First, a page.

Tech Investments Take Time To Thrive

Tech Investments Take Time To Thrive

Helen D'Antoni, Contributor

February 25, 2005

3 Min Read

Regardless of how you look at it--collectively or by revenue--companies generally are optimistic about revenue growth and business prospects in 2005. But does that translate into increased technology investment?

A typical company with annual revenue of $1.56 billion will invest 8% of revenue on IT products and services this year, according to InformationWeek Research's Outlook 2005 survey. That's an average of $125 million. Of the 300 business-technology managers interviewed for our Outlook study, more than half feel optimistic about the future based on their companies' commitment to IT initiatives planned for the first quarter.

chart -- Payback TimeframeThere's no universal formula to ensure the success of IT investments. Implementing standard frameworks such as Balanced Scorecard, IT Infrastructure Library, and Six Sigma provides workable guidelines for making business processes more efficient.

Yet companies are optimizing their technology assets to help achieve greater top-line revenue and bottom-line profits. In fact, 80% of business-technology managers surveyed intend to drive growth by simplifying business processes. Improving security procedures, providing tools and services that enhance productivity, establishing real-time information processes, and improving the usability of business apps and software quality are priorities.

Another objective: gaining better return on IT capital investments. Companies generally don't expect immediate returns from tech initiatives. Most respondents expect payback from IT projects in one to two years.

If your company has achieved an IT windfall in the past 12 months and has annual revenue of $500 million or more, nominate it for this year's InformationWeek 500 study at [email protected].

Helen D'Antoni,
Senior Editor, Research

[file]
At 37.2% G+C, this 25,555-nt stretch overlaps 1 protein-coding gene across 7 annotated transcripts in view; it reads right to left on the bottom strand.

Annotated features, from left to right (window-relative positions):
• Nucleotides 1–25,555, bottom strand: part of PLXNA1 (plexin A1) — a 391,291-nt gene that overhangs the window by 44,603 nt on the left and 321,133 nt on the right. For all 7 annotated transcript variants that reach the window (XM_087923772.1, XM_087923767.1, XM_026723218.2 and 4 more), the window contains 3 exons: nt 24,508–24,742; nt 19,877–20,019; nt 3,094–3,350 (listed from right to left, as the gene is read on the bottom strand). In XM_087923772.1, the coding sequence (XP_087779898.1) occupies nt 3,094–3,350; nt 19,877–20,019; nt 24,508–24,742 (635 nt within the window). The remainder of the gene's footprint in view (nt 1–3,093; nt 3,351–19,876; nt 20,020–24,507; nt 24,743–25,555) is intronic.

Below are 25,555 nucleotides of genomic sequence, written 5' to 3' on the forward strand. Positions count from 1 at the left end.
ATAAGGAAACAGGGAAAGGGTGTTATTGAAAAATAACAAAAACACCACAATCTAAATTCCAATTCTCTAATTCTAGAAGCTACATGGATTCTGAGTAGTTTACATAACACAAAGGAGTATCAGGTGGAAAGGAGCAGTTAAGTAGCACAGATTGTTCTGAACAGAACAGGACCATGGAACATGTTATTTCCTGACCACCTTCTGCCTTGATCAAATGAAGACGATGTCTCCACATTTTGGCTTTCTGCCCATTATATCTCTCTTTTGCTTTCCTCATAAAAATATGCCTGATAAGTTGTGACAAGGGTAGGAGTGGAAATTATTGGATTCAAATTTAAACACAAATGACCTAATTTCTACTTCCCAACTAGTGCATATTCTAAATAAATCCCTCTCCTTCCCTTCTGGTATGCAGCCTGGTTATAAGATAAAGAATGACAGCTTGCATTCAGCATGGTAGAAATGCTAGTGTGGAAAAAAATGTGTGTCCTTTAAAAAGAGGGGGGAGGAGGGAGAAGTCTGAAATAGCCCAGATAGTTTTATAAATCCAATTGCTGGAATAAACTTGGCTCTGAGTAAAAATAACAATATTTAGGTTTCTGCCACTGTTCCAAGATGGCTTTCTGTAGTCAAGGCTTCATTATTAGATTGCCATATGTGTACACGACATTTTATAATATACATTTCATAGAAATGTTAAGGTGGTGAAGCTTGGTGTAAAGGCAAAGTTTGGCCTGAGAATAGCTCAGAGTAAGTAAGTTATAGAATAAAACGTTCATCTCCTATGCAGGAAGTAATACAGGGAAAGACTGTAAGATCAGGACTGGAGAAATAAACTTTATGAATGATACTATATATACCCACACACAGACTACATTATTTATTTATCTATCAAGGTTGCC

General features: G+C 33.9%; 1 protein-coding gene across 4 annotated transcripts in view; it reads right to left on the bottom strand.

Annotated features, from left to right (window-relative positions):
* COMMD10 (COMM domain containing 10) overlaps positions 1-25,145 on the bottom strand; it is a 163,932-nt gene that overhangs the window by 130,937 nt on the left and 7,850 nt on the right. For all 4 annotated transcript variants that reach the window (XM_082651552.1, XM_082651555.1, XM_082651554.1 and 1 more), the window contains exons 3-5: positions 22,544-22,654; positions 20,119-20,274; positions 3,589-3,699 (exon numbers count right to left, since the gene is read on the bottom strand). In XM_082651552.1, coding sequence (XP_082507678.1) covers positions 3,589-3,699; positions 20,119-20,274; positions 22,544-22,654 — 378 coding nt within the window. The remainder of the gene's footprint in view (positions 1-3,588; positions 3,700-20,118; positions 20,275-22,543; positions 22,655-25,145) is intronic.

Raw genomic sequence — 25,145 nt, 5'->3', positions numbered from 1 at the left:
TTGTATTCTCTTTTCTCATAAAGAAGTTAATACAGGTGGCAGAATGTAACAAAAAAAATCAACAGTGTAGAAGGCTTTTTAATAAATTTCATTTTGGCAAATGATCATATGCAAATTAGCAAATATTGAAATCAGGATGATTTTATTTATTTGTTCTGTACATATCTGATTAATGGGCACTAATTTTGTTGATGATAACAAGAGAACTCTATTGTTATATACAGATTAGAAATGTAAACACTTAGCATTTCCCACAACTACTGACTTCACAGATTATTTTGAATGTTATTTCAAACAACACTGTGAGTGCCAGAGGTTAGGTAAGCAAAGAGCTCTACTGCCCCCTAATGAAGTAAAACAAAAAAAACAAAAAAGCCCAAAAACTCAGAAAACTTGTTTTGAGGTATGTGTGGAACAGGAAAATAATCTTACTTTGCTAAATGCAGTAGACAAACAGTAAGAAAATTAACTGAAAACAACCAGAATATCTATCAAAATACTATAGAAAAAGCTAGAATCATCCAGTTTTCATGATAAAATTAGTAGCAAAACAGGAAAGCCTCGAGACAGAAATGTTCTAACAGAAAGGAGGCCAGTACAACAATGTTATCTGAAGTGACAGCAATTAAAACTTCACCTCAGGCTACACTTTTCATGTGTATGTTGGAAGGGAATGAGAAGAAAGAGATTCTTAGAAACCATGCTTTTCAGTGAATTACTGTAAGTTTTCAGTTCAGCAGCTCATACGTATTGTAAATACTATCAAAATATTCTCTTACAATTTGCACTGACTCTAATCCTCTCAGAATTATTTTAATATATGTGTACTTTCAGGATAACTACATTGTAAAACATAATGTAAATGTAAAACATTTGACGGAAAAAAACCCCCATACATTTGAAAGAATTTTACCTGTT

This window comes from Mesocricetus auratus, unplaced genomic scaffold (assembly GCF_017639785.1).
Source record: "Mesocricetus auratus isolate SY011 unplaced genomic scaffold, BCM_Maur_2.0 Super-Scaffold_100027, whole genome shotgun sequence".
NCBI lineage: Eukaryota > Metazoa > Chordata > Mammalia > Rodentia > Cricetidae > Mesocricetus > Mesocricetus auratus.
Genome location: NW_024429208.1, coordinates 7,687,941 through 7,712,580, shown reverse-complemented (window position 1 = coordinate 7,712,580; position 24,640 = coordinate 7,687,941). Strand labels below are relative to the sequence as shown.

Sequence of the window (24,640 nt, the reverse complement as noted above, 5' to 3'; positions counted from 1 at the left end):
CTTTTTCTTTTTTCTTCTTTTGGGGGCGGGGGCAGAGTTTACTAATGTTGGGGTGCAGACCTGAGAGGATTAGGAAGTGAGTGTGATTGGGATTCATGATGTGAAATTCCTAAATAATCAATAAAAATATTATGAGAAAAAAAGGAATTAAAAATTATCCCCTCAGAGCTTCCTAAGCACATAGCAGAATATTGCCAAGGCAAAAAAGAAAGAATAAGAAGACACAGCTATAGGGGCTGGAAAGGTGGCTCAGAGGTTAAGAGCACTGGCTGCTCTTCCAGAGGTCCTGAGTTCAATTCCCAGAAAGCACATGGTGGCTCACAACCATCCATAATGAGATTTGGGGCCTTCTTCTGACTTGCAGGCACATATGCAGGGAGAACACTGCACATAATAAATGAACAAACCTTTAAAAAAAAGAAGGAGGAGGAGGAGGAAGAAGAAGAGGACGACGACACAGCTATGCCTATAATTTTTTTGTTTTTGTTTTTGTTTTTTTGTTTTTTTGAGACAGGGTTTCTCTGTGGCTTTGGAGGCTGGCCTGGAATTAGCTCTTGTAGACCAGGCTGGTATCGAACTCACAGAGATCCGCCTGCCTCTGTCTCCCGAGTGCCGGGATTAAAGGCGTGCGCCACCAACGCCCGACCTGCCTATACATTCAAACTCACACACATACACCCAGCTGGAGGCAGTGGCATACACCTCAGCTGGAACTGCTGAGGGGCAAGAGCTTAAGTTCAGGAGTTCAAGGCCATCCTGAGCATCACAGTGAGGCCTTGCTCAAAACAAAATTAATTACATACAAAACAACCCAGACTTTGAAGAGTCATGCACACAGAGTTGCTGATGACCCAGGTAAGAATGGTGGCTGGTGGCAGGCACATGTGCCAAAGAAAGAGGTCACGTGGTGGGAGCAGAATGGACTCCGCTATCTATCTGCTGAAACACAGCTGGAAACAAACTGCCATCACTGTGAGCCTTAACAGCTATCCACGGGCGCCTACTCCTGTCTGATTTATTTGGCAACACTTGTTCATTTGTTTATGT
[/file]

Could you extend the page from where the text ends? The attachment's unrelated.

[email protected]

chartRisk Assessed
Does your company have a consistent framework for assessing the business risk of IT projects and initiatives?

Besides establishing payback tipping points for IT projects, companies in InformationWeek Research's Outlook 2005 study also are taking steps to understand the potential hazards of IT initiatives. For many, it's a standardized procedure. Three in five of the 300 sites surveyed have a consistent framework for assessing the business risk of IT endeavors.

Formal Reviews
Will performance metrics increasingly be used to evaluate IT investments in 2005?

Balanced Scorecard, Six Sigma, and ISO 9000 are among the most popular guidelines for improving the strategic performance of existing technology and business processes. The larger the company, the more likely performance metrics are being used to evaluate IT investments. Only a quarter of companies we surveyed with annual revenue of less than $100 million use standard performance frameworks, far fewer than companies with annual revenue of $100 million or more.


Greater Returns
Will gaining a better return on IT capital investments be a business priority for your IT division in 2005?

IT staff will be hard at work obtaining the most from IT products and systems this year. While growth in IT spending is expected, business-technology managers say gaining a better return on IT investments is a business priority for their tech divisions in 2005. In fact, companies of all sizes say increased returns are a business objective for their IT personnel.


Productivity On The Rise
Will your personal productivity rise in 2005 because of better information technology?

It's no secret why increased productivity remains top of mind for business-technology executives.

It holds the promise of lower expenses, higher revenue, and increased profits. Three-quarters of companies say boosting worker productivity across the enterprise is a 2005 business priority. Among the business-technology managers we surveyed, nearly 70% expect their personal productivity to rise this year because of better IT products and services.


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